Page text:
Where's the media coverage of vaccinated grandparents reuniting with their grandkids after a year apart?

A sequel to the last post about the astonishing decline in COVID deaths among the most frail segment of the population thanks to the magic of vaccines. Reading through the emotional accounts of senior citizens feeling liberated by their immunizations after a year of being locked away from loved ones for their own protection, it occurred to me: I haven’t seen a single TV news report about families reuniting after grandma and grandpa finally got their jabs.

I’m sure they’re out there. But there can’t be many of them, as videos like that would go viral online *routinely* after they were posted. Where are they?

You’d expect news outlets to be scrambling to generate that footage since it has everything a local TV affiliate would want for ratings, a killer news hook involving the pandemic and the vaccine effort and an irresistible emotional human-interest angle as loved ones get to embrace again thanks to the wonders of science. It can’t be that hard to find volunteers either. Joe Biden announced just this afternoon that 50 million doses have been administered to the general population since he took office, with nearly 50 percent of all senior citizens having received at least one shot.

There are a lot of grandparents walking around right now who can safely see their grandkids again. It wouldn’t be hard for reporters to camp out outside a vaccination site and ask them as they leave if they’re ready for a family reunion. If they say yes, you then ask, “Can we film it?” Maybe one out of 100 will agree, but eventually someone will.

So where’s the video of that reunion? We’d all watch it. The news bureaus know it. And yet there doesn’t seem to be a lot of it about.

Relatedly, where’s the coverage of teary reunions at nursing homes now that so many residents have been vaccinated? As I noted earlier, more than 2.2 million nursing-home residents have received both doses already, according to the CDC. It should be easy enough to find some facility somewhere that’s willing to let a news crew film post-vax visits, with the families’ consent of course.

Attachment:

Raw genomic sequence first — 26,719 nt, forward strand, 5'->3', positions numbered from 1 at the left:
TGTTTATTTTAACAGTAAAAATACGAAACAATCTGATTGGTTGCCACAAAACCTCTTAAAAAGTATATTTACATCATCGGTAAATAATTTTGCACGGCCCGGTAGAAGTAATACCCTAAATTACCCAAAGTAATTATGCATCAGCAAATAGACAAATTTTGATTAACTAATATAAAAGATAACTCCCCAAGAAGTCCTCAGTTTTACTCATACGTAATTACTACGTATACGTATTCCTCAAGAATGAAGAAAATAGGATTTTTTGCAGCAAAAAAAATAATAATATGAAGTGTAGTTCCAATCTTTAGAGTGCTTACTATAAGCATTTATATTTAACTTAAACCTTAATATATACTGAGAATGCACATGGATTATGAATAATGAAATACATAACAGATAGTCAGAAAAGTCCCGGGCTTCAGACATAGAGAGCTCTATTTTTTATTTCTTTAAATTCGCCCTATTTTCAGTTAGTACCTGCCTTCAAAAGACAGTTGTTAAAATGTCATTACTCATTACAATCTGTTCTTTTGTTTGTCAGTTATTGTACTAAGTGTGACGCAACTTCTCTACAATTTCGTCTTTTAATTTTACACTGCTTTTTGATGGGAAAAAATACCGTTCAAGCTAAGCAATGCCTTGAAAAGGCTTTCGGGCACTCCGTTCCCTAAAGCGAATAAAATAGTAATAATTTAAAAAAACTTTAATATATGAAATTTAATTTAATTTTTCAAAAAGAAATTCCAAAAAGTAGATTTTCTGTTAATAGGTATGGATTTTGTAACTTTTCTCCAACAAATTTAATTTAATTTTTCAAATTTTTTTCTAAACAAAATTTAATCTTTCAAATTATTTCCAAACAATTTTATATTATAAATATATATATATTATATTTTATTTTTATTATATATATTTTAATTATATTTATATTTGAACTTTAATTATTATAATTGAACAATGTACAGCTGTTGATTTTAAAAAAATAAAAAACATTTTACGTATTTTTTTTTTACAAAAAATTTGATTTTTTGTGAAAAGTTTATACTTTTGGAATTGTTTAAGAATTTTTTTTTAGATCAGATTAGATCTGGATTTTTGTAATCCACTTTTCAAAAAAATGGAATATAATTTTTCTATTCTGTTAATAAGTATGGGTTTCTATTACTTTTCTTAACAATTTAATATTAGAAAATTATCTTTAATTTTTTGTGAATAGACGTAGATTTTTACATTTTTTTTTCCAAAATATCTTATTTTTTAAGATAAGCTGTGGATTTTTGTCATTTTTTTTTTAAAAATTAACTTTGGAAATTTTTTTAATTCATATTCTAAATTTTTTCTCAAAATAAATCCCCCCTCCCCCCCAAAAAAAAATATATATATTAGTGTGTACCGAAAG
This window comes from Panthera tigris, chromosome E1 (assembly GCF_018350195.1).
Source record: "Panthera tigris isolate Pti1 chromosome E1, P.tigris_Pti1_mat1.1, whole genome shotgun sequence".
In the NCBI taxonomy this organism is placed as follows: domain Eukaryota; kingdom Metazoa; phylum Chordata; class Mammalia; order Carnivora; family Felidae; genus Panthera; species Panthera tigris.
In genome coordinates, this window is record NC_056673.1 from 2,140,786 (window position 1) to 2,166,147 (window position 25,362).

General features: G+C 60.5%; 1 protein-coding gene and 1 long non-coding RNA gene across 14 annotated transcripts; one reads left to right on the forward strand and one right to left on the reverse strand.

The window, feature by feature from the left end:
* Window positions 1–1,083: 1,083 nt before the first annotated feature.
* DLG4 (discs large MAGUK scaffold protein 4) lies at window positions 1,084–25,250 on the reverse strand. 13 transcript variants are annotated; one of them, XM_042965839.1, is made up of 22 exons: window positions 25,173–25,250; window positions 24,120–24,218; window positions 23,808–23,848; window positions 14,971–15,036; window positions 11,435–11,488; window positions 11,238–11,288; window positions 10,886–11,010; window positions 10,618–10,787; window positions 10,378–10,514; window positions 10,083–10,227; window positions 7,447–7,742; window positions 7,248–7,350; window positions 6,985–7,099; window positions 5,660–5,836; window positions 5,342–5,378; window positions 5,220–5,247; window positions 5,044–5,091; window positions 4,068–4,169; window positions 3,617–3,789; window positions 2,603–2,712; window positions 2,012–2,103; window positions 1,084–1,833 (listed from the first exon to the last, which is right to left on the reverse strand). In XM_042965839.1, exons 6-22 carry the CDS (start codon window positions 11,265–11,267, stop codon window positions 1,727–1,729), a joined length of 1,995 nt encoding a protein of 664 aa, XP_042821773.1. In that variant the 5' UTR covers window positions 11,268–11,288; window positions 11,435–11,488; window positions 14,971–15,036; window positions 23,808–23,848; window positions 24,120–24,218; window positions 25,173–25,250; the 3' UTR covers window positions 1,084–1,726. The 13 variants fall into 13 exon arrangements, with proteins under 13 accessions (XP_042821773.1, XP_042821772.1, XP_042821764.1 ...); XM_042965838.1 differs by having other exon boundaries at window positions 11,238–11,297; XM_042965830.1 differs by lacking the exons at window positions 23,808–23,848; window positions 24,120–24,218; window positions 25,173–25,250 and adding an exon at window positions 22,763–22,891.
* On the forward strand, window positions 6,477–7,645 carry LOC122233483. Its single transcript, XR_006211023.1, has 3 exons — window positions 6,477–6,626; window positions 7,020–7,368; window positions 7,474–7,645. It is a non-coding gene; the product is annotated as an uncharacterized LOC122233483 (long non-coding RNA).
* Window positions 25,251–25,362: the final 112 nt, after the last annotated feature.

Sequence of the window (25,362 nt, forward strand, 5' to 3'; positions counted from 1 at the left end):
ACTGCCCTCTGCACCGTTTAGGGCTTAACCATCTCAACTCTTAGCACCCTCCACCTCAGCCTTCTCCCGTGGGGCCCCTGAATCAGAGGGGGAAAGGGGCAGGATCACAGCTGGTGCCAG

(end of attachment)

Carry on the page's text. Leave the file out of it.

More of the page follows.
It’s not just an excuse for tearjerking video. There’s a genuine public interest in filming family celebrations, namely, demonstrating to vaccine fencesitters that they can safely reunite with loved ones too if only they agree to get the jab. If public officials are guilty of “underselling” the benefits of the vaccine in returning people to normalcy, the media could compensate by selling those benefits instead. So where are they?

“Those segments got bumped for a combo piece [about] a new variant and mask-shaming,” snarks Scott Lincicome in reply.

Given news bureaus’ obvious interest in producing these segments and the curious absence of them, it’s hard not to suspect that they’re deliberately avoiding the subject for fear of defying the most cautious experts, most notably Anthony Fauci. Remember that Fauci is so keen for Americans to continue to practice pandemic safety that he recently warned people not to go out to eat or to the movies even after they’ve had both shots. That impulse stems partly from the fact that we still don’t know how contagious vaccinated people might be to the unvaccinated, in which case the most risk-averse option is to have the vaccinated behave as though they’re unvaccinated too. But I suspect it’s also driven by the fear that if immunized people are seen violating mask rules and social-distancing restrictions because it’s now safe for them to do so, unimmunized people for whom it isn’t safe will draw the false conclusion that they’re now free to break the same rules.

In other words, those who did the right thing by getting their jab are being punished for fear of setting a bad example for those inclined to do the wrong thing. That’s a bad incentive system. And the media seems to be reinforcing it by not making post-vax celebrations among loved ones a greater subject of coverage.

I’ll leave you with this, in which Benjamin Netanyahu sells the vaccine to skeptics by emphasizing that it’s the path back to normalcy. Teary-reunion news coverage is more common in Israel than it is here, presumably.